Cottage gardens are a flower lover’s dream. It’s hardly surprising that these traditional gardens are enjoying a revival, as they’re packed full of brightly colored blooms of all shapes and sizes. If you dream of creating your own traditional cottage garden, here’s a list of the best summer flowers to grow.
Instead of being a showcase for summer flowers, the traditional cottage garden was a practical affair. At a time when people were more self-sufficient, fruit and vegetables were often grown alongside medicinal herbs and ornamental flowers. This created informal borders packed with interest.
Today’s cottage gardens see annuals and perennials growing in informal borders, and spilling onto winding paths. From early spring bulbs such as tulips and daffodils, to late autumn color, a cottage garden has colorful points of interest throughout the year. That said, the best time to see a cottage garden is in summer, when its many different varieties are all in glorious bloom.
Columbines (Aquilegia), are colorful, self-seeding plants that will happily spread through your garden, if left to their own devices. Popular with all pollinators, Aquilegia are generally early summer flowers, blooming as the last of your spring bulbs fade.
Generally two-tone in color, these graceful plants will do well in partial shade. Just make sure that the soil is well draining.
Sometimes called Granny’s bonnets because of their hat-shaped blossoms, some of these varieties can reach 3 ft in height. This makes them a striking addition to any cottage garden.
Alliums, or ornamental onions, are grown for their distinctive, showy flower heads. Coming in a range of shapes, sizes and colors, these summer flowers are particularly popular with pollinators. Swathes of Alliums in borders can create a stunning visual effect during the summer months.
Most varieties are not fully hardy so in colder areas you will have to mulch or provide winter protection. After the plants have died back their dried flower heads can still be an attractive part of a border display.
Campanula are also known as Bellflowers, and produce distinctive, usually blue, bell-shaped flowers.
These blooms are cottage garden favorites, and enjoy a long flowering season: usually from early to mid summer. A great companion for shrub roses, Campanula—like many other summer flowers—are particularly attractive to pollinators. They’re also great to cut for decorative arrangements.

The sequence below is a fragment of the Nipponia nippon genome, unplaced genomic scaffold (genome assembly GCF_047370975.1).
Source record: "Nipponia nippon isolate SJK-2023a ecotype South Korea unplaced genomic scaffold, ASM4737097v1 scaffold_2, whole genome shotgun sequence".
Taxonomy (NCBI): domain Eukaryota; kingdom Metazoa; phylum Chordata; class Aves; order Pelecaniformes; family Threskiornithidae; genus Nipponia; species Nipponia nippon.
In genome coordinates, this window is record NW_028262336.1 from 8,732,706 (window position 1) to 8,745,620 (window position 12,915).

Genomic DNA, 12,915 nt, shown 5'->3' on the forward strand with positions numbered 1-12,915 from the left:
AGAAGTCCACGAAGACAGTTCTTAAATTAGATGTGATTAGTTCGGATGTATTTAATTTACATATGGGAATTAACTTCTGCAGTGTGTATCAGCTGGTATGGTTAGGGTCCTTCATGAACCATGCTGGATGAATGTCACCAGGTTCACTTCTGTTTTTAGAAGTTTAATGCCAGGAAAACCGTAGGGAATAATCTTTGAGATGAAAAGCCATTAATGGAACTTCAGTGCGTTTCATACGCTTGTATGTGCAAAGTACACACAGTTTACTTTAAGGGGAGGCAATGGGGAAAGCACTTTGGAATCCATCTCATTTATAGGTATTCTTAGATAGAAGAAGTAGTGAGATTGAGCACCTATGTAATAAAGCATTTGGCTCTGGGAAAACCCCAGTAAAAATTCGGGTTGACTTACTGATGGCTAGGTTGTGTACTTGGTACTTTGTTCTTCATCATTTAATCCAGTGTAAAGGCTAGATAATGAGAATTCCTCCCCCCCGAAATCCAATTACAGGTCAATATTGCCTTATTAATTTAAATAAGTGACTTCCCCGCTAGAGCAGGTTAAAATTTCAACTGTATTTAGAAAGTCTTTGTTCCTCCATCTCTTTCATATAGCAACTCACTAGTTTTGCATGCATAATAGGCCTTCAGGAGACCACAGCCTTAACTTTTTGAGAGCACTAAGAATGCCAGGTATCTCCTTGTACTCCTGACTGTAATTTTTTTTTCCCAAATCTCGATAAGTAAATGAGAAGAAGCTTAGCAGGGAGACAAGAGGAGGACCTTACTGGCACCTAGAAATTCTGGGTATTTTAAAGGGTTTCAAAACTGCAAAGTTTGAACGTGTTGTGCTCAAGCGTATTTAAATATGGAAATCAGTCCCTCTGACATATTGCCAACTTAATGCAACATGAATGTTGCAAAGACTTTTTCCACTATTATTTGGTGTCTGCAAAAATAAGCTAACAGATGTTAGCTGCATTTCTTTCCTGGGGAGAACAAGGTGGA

Easily grown from seed, cornflowers are often seen as a wildflowers, but are just as at home in a cottage garden. Their tall, thin stems support a host of bright blue flowers, and are very attractive to pollinators. These striking summer flowers pop with color when companion planted alongside marigolds and poppies.
In France, cornflowers are known as the flowers of remembrance.
Daisies are among the most easily recognizable, and most beloved summer flowers. Their white petals and yellow centers are a welcome addition to any cottage garden.
This species’ un-fussy simplicity works well in contrast with bolder plants. Daisies will happily grow in partial shade as long as the soil is well draining.
These late summer flowers can often last well into autumn. Dahlias come in a range of colors and varieties, from single flowering plants to puffed up, pompom-esque blooms. This means that you can either blend them into your borders, or pick an eye-catching selection that stands out. Such versatility means that these blooms will fit into any planting scheme.
Delphinium‘s stately spires sre a feature of every cottage garden, protruding through chaotic borders to produce peaks of blue, purple, white or pink.
They’re happy in full or partial sun, but taller varieties need to be staked to protect them from wind damage. Make sure to protect your delphiniums from slugs and snails early in the growing season.
Carnations are amongst the sweetest-smelling summer flowers, and essential addition to any cottage garden. Also known as pinks, Dianthus come in a range of colors, most commonly reds and whites.
At their best in full sun, these-short lived perennials are a great bedding plant, sitting at the forefront of any border. One of the most common Dianthus varieties of “Sweet William”: a fragrant early summer flower that attracts both butterflies and hummingbirds.
Geraniums are incredibly popular, and can be found in most gardens. Coming in a range of colors, from white to a rich purple, a selection of these blooms will add a rainbow of color to your borders.
For a second flowering, cut your geraniums back after the first crop of flowers has faded. This will extend their season, giving you more color in your borders.